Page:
Maserati teases its topless MC20 sports car
Drop-top version of the Italian two-seater is expected to go on sale next year
Maserati has teased a new convertible variant of its recently-launched MC20 sports car.
The Italian firm this week revealed pictures of a camouflaged drop-top prototype outside its Modena headquarters in Italy, ahead of the car’s market launch in 2022.
The MC20 mid-engined two-seater recently went on sale in coupé guise, joining the trident-badged line-up of grand tourers and SUVs.
The convertible’s roof is camouflaged and Maserati hasn’t revealed whether it is a hard or soft top, and whether the car has scissor doors like the coupé.
Mechanically the topless MC20 should be identical to the hard top, which includes an in-house-developed 3l twin-turbo V6 engine with outputs of 463kW and 730Nm and a rev limit of 8,000rpm.
The coupé sprints from 0-100km/h in a claimed 2.9 seconds and has a top speed in excess of 325km/h. Being slightly heavier, the convertible should be fractionally slower off the mark.
Later down the line there will also be an electric MC20 with a range of more than 380km, a 310km/h top speed and a 0-100km/h sprint in 2.8 seconds.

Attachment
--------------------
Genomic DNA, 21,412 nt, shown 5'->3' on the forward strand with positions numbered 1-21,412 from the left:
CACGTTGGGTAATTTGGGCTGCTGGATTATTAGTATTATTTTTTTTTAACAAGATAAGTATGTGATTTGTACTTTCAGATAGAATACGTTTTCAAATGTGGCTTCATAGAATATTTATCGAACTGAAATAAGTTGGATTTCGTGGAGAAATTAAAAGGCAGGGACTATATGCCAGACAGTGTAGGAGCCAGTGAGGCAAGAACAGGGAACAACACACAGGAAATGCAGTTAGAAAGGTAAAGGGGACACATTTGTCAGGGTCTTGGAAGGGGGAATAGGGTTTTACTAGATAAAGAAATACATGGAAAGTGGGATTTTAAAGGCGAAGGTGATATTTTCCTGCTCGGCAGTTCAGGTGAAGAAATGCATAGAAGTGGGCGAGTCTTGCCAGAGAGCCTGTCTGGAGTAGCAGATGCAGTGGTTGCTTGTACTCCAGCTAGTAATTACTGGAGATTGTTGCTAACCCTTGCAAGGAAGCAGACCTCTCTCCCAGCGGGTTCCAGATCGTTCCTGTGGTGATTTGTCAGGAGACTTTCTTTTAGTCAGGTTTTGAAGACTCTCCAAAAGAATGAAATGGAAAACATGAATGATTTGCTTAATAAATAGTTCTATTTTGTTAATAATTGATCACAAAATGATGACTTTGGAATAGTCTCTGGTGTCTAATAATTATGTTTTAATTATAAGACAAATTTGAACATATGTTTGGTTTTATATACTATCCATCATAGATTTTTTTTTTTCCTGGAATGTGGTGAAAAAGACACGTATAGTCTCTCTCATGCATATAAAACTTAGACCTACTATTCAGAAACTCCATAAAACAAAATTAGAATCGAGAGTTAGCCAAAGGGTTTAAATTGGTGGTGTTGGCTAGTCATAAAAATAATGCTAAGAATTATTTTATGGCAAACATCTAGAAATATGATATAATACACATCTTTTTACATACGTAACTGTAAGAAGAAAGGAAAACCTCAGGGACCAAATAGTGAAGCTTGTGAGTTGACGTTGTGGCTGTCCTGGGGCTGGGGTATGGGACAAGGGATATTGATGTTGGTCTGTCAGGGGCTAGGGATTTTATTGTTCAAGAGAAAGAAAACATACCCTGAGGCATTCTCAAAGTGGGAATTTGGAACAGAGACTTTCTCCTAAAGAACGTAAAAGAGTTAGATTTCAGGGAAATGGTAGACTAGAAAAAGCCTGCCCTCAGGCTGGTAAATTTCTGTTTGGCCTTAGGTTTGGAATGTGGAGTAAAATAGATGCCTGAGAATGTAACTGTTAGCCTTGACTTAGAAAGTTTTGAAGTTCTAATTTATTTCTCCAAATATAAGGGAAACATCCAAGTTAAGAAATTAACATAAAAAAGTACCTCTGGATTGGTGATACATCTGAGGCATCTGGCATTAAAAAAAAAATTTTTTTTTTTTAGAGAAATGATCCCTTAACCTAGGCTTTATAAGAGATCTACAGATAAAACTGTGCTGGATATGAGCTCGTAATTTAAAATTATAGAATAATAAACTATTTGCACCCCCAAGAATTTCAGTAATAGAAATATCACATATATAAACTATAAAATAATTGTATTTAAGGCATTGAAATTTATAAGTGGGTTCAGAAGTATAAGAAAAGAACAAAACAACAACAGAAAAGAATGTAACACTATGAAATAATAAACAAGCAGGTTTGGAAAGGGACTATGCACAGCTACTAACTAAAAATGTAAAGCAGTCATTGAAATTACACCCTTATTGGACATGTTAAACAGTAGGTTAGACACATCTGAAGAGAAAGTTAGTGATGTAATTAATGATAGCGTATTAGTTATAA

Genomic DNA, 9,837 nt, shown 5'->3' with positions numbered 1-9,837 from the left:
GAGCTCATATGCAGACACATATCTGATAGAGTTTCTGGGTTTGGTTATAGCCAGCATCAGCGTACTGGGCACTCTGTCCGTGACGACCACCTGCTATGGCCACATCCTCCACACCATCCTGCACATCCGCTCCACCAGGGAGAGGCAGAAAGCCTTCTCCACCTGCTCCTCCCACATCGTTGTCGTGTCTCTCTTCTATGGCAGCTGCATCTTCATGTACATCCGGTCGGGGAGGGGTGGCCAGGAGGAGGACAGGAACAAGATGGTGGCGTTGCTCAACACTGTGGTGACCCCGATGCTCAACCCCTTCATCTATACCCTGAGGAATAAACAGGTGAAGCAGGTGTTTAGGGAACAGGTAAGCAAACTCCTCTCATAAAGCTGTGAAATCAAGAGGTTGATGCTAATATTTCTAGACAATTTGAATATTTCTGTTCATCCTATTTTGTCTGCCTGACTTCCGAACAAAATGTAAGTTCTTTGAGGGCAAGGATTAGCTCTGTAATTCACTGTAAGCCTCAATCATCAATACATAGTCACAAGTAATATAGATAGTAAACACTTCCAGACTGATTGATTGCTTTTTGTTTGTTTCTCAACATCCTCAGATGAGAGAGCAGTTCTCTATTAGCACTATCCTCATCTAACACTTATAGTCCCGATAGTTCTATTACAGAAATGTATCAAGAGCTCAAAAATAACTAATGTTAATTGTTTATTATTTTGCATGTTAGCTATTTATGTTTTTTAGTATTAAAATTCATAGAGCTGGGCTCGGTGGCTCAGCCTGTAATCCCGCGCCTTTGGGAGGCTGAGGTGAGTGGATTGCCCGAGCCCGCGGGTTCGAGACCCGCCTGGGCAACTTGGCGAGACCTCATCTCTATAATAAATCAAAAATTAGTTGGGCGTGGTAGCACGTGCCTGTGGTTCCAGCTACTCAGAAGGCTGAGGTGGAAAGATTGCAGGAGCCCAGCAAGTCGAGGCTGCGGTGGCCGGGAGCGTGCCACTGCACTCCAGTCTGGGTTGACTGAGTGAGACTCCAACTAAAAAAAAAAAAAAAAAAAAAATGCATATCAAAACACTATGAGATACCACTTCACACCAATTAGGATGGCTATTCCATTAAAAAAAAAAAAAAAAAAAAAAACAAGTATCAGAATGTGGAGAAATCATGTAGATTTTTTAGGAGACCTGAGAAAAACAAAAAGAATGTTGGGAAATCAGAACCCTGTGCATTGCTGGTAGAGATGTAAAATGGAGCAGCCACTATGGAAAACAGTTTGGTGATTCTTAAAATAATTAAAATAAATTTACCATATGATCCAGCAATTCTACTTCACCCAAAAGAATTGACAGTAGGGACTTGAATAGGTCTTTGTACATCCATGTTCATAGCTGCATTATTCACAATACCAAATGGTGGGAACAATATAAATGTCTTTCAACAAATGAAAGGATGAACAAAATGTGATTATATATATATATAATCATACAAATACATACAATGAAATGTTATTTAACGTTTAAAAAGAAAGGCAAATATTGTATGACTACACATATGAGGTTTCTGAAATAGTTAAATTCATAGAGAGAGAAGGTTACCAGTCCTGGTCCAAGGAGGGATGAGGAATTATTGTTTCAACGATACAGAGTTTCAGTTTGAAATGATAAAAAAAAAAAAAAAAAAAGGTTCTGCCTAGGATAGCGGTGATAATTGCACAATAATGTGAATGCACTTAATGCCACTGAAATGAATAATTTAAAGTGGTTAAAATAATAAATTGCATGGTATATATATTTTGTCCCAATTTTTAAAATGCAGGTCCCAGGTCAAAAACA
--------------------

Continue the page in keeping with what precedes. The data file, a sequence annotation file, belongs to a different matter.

The MC20 sends power to the rear wheels via an eight-speed dual clutch auto transmission, with traction enhanced by an electronic limited-slip differential. Drivers can select from four driving modes: GT, Sport, Corsa (track) and Wet.
It is the first Maserati to be built almost entirely of carbon fibre, making it a lightweight corner-carving weapon. Maserati says the MC20 is a potent track machine that also offers good driveability, comfort and safety on public roads.
There are no movable spoilers on the low-slung car, which has an underbody hump shape to improve aerodynamic efficiency.
The race-inspired cabin is trimmed in leather, Alcantara and carbon fibre. Along with a fully digital dashboard, it claims to have the best sound made in Italy with the optional Sonus Faber High-Premium audio system.
The MC20 coupé is headed for SA early in 2022 priced at about R5.5m, but Maserati hasn’t yet confirmed plans to offer the convertible locally.
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